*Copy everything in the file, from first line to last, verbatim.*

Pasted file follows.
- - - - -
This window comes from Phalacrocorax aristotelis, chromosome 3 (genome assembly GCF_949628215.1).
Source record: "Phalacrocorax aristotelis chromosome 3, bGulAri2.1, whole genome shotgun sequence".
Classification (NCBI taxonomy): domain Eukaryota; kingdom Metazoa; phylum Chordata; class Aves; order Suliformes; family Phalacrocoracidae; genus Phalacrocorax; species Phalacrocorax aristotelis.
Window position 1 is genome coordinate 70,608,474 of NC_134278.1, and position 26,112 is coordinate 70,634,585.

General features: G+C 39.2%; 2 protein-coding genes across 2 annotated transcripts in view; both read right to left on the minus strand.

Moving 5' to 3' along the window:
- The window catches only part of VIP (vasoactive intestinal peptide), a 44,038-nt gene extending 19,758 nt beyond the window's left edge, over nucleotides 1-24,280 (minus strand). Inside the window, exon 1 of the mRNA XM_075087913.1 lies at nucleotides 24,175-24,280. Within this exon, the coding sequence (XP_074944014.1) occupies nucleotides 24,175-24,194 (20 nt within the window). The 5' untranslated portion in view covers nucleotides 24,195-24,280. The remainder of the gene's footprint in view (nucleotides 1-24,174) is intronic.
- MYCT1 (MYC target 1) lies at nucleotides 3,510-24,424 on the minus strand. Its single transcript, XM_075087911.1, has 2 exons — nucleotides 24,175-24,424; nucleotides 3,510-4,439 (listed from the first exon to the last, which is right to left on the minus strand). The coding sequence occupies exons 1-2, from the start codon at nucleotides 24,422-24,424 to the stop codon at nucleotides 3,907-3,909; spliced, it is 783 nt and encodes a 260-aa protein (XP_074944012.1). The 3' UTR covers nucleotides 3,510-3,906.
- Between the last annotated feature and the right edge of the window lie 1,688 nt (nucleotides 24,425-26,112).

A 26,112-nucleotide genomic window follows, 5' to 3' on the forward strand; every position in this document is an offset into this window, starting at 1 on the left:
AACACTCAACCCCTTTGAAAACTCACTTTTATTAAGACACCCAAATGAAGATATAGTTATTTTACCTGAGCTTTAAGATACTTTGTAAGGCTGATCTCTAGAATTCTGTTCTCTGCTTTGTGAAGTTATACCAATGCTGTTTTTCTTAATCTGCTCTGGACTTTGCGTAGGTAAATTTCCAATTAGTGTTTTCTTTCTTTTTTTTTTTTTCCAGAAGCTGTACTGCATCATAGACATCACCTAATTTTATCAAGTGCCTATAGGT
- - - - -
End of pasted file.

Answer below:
This window comes from Phalacrocorax aristotelis, chromosome 3 (genome assembly GCF_949628215.1).
Source record: "Phalacrocorax aristotelis chromosome 3, bGulAri2.1, whole genome shotgun sequence".
Classification (NCBI taxonomy): domain Eukaryota; kingdom Metazoa; phylum Chordata; class Aves; order Suliformes; family Phalacrocoracidae; genus Phalacrocorax; species Phalacrocorax aristotelis.
Window position 1 is genome coordinate 70,608,474 of NC_134278.1, and position 26,112 is coordinate 70,634,585.

General features: G+C 39.2%; 2 protein-coding genes across 2 annotated transcripts in view; both read right to left on the minus strand.

Moving 5' to 3' along the window:
- The window catches only part of VIP (vasoactive intestinal peptide), a 44,038-nt gene extending 19,758 nt beyond the window's left edge, over nucleotides 1-24,280 (minus strand). Inside the window, exon 1 of the mRNA XM_075087913.1 lies at nucleotides 24,175-24,280. Within this exon, the coding sequence (XP_074944014.1) occupies nucleotides 24,175-24,194 (20 nt within the window). The 5' untranslated portion in view covers nucleotides 24,195-24,280. The remainder of the gene's footprint in view (nucleotides 1-24,174) is intronic.
- MYCT1 (MYC target 1) lies at nucleotides 3,510-24,424 on the minus strand. Its single transcript, XM_075087911.1, has 2 exons — nucleotides 24,175-24,424; nucleotides 3,510-4,439 (listed from the first exon to the last, which is right to left on the minus strand). The coding sequence occupies exons 1-2, from the start codon at nucleotides 24,422-24,424 to the stop codon at nucleotides 3,907-3,909; spliced, it is 783 nt and encodes a 260-aa protein (XP_074944012.1). The 3' UTR covers nucleotides 3,510-3,906.
- Between the last annotated feature and the right edge of the window lie 1,688 nt (nucleotides 24,425-26,112).

A 26,112-nucleotide genomic window follows, 5' to 3' on the forward strand; every position in this document is an offset into this window, starting at 1 on the left:
AACACTCAACCCCTTTGAAAACTCACTTTTATTAAGACACCCAAATGAAGATATAGTTATTTTACCTGAGCTTTAAGATACTTTGTAAGGCTGATCTCTAGAATTCTGTTCTCTGCTTTGTGAAGTTATACCAATGCTGTTTTTCTTAATCTGCTCTGGACTTTGCGTAGGTAAATTTCCAATTAGTGTTTTCTTTCTTTTTTTTTTTTTCCAGAAGCTGTACTGCATCATAGACATCACCTAATTTTATCAAGTGCCTATAGGT